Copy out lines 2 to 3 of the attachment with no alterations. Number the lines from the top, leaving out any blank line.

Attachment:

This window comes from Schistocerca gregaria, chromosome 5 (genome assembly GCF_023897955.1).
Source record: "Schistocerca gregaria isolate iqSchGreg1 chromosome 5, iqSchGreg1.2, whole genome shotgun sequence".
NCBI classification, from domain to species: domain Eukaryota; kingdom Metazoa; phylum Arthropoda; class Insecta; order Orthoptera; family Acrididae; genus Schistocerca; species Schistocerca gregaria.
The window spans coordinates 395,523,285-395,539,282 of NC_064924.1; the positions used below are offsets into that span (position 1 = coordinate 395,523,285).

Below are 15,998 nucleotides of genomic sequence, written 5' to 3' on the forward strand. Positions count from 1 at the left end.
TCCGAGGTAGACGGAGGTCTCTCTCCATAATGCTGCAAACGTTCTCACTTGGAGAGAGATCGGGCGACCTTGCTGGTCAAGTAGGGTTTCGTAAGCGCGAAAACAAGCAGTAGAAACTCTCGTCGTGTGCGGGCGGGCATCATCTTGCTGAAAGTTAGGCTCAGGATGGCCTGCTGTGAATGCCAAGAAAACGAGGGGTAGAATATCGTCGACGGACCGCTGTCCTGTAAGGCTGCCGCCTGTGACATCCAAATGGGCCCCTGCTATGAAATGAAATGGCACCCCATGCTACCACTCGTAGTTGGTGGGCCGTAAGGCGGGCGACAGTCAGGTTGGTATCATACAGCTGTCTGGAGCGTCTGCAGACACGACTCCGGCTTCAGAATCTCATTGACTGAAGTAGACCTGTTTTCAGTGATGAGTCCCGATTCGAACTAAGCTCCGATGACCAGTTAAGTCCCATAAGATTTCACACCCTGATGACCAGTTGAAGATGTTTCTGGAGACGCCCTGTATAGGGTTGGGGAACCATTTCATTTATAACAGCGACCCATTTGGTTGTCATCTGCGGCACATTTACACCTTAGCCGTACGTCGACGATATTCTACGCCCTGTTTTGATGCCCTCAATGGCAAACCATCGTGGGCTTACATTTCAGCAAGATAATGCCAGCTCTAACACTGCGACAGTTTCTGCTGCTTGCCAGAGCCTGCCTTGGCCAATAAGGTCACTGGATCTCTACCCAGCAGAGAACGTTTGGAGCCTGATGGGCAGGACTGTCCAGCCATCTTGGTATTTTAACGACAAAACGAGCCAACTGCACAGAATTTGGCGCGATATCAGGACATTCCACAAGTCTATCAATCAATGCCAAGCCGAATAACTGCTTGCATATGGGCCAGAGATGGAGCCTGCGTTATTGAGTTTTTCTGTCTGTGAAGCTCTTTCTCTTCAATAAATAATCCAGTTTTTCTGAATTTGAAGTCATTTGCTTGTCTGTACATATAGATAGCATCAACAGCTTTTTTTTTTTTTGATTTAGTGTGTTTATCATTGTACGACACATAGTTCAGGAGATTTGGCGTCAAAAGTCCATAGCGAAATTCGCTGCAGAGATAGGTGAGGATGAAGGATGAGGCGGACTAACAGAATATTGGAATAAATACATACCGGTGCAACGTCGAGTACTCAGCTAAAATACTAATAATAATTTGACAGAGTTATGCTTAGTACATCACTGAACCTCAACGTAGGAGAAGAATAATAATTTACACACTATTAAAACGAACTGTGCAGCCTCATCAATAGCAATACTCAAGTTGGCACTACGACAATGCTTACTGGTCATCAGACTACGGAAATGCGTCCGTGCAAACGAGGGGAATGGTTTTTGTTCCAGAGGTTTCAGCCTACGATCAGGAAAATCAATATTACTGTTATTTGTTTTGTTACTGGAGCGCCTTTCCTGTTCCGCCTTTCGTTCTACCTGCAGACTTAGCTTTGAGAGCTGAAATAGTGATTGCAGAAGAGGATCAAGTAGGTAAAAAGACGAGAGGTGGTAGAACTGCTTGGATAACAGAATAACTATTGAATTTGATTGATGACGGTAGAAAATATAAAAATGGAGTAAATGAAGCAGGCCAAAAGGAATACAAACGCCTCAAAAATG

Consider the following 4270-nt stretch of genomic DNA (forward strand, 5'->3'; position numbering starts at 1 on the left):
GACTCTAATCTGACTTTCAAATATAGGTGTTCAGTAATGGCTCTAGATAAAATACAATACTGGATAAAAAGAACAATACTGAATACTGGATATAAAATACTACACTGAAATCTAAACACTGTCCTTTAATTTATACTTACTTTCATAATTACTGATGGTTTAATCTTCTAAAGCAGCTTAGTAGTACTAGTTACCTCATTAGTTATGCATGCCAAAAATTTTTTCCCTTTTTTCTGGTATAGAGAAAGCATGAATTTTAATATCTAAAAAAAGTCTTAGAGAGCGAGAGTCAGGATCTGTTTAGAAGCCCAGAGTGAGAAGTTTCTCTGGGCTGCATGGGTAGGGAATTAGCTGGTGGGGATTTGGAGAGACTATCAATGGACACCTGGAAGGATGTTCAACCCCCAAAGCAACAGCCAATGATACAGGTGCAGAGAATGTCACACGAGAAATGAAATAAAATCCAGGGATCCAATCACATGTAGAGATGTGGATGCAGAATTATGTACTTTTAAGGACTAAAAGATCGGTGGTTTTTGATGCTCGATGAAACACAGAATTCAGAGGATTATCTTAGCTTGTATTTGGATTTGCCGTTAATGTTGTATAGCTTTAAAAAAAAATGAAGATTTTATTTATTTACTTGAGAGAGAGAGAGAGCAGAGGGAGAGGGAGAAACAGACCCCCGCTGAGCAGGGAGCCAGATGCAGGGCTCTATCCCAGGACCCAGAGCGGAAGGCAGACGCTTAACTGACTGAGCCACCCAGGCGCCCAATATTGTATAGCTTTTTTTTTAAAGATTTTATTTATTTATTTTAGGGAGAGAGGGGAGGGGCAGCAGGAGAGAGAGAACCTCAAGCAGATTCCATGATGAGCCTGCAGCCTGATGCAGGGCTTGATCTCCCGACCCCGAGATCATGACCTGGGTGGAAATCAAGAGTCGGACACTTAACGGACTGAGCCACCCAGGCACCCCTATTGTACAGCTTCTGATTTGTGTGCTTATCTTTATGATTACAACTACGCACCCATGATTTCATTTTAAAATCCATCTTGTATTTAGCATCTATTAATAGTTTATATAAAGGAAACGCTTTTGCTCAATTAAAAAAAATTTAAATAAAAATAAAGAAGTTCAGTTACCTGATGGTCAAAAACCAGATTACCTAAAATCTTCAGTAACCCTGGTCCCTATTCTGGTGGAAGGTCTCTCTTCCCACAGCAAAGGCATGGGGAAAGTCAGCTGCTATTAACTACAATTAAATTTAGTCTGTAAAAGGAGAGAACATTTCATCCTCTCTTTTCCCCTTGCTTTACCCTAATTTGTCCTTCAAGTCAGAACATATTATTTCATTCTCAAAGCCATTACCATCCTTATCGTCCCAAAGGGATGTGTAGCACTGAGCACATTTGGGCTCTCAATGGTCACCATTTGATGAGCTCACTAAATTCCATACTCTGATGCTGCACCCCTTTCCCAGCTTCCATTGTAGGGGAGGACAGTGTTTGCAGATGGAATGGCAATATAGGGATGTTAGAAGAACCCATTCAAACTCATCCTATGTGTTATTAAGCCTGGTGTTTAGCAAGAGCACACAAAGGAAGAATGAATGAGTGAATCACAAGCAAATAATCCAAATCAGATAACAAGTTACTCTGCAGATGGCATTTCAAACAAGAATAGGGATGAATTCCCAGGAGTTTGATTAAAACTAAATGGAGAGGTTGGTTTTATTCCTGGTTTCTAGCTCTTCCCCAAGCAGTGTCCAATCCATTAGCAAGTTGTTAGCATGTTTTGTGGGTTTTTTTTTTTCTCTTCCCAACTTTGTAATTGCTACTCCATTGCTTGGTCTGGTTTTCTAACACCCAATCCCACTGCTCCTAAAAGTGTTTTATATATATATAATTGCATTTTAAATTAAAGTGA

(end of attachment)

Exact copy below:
Source record: "Schistocerca gregaria isolate iqSchGreg1 chromosome 5, iqSchGreg1.2, whole genome shotgun sequence".
NCBI classification, from domain to species: domain Eukaryota; kingdom Metazoa; phylum Arthropoda; class Insecta; order Orthoptera; family Acrididae; genus Schistocerca; species Schistocerca gregaria.